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It didn't take much persuasion for me to drop my plans to visit Bhuj and Junagadh in western Gujarat; the chaos from the cyclone has sparked fears of epidemic diseases (which are being denied by the government), but whatever the risk of cholera, there's no doubt that the electricity, water and transport infrastructures are in al sorts of trouble, and I figure I could always come back another time.The journalist in me wants to investigate; the traveller in me never wants to see another bus ride like the last one. An overnight luxury bus from Diu to Ahmedabad and another bus bound for the north of schedule in just 24 hours, jumping across half the country in just one day having only dropped 45 per cent of the expected rain by this point.I had imagined that I would meet young people pouring scorn on the idea of arranged marriages and wishing for western liberalisation, but I have yet to find someone who doesn't equate the West with marriages failing.
I couldn't have picked a better spot because, according to my guidebook, there is precious little going on in Mt Abu, and that suited me fine.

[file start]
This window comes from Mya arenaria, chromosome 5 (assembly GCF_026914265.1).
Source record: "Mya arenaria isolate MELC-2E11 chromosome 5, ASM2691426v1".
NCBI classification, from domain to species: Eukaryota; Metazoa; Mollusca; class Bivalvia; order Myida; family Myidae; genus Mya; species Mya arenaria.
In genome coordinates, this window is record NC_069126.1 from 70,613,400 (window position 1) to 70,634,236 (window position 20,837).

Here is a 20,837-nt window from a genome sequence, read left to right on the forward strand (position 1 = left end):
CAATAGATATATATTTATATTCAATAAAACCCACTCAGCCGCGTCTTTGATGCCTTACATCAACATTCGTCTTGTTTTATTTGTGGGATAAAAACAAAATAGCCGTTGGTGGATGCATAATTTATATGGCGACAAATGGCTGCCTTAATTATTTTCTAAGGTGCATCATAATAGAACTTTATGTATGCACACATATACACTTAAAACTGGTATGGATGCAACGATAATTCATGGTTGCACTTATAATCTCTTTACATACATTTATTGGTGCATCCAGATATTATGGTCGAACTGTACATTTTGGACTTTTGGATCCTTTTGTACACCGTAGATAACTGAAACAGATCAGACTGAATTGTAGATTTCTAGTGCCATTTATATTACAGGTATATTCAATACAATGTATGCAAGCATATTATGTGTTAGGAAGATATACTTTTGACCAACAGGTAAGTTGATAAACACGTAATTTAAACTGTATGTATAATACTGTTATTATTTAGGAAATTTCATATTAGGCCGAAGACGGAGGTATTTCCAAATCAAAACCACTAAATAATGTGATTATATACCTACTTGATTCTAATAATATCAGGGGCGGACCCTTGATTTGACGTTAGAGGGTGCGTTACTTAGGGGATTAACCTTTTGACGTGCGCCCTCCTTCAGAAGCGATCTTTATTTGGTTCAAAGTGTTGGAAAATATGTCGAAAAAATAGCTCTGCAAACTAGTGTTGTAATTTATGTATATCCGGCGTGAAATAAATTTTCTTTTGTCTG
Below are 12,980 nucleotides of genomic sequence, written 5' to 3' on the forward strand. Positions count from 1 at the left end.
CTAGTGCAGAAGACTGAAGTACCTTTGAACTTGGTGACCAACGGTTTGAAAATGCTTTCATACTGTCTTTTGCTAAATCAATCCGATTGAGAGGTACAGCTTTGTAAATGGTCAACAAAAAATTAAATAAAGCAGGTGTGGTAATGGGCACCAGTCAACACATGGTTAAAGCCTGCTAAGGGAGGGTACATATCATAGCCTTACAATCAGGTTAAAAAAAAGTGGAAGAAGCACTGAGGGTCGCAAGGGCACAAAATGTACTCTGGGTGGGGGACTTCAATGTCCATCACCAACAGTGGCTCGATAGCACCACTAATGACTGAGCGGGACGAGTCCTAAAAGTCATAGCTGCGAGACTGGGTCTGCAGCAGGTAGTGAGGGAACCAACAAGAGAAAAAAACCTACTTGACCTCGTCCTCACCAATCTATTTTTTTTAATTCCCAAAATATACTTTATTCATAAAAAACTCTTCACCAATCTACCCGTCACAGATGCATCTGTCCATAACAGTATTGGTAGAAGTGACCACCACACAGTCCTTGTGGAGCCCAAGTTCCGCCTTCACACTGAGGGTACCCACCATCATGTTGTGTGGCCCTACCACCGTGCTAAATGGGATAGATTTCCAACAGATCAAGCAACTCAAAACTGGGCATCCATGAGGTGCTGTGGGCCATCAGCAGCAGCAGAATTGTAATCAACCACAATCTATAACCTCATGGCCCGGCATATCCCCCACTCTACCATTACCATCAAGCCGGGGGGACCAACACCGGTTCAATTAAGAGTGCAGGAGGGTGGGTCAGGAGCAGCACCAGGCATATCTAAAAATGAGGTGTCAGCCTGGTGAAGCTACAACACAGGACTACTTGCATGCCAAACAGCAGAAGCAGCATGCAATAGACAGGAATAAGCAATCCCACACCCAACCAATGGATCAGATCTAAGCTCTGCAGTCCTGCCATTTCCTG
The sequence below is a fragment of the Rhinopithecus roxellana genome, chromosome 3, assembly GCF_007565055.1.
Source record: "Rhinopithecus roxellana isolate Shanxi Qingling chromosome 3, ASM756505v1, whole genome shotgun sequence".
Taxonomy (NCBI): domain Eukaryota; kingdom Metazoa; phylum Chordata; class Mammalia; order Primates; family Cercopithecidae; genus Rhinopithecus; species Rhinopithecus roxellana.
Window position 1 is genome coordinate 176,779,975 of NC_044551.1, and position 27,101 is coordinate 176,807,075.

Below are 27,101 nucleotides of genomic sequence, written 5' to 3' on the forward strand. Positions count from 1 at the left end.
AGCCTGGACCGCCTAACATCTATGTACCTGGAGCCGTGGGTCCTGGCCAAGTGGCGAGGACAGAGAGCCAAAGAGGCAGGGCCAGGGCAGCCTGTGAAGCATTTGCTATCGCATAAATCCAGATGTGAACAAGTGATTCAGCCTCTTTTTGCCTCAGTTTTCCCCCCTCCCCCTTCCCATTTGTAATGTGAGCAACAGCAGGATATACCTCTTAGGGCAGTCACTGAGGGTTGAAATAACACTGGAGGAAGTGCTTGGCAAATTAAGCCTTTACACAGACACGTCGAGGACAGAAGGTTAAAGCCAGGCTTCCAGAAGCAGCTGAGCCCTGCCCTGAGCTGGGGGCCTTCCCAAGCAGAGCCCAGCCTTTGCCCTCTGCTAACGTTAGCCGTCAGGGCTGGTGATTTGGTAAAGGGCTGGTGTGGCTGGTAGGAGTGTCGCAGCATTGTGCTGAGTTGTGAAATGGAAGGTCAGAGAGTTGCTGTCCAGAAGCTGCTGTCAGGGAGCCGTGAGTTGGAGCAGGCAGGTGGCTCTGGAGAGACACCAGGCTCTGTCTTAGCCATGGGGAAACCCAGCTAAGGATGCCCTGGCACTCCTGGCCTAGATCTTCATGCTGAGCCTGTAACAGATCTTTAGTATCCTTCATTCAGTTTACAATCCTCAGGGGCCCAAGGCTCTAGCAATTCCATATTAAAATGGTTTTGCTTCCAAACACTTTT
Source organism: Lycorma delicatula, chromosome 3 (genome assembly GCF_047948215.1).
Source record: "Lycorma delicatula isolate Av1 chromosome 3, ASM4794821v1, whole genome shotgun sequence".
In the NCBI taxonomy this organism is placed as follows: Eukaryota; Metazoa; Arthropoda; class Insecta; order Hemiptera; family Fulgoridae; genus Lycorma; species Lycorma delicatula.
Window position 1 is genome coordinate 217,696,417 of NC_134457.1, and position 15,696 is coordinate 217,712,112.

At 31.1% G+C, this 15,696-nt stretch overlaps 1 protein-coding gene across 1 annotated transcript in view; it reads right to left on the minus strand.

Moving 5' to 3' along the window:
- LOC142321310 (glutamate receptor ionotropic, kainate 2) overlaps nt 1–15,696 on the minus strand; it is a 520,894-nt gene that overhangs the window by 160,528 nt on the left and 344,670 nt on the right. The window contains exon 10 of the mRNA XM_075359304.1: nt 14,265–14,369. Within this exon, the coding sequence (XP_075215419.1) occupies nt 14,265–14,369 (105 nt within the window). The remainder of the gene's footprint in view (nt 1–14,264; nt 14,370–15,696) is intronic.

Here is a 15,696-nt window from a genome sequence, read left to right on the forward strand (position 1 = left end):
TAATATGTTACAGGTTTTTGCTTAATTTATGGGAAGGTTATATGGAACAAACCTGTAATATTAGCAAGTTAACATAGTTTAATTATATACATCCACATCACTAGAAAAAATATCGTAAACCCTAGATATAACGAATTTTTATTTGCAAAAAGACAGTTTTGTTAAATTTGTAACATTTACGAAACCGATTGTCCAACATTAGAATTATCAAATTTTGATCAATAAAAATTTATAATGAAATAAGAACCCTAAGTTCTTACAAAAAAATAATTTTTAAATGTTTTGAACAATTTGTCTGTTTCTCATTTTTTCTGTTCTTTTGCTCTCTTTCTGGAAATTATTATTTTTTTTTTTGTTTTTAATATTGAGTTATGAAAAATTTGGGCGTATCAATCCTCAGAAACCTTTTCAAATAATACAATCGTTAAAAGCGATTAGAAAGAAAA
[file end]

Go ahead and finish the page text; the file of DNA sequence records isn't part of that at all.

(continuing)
And for once this tourist market is entirely Indian, and the differences between it and other more westernised tourist spots are interesting.
The first thing you notice is not just the friendliness of the people, but the way in which they are friendly.
And they're a funny bunch; no matter how long I travel round this country, I can't get my head round the Indians on holiday.
Seemingly biologically attached to each other, you see an Indian holidaying alone; they always come in huge groups, whether with family or friends.
It must be a lucrative business; honeymooners are hardly going to visit Mt Abu and not want some recorded memories, even if they're too poor to buy a camera, but you'd never see this in the West – it'd be as attractive a business proposition as a contract to sell fridges in Greenland.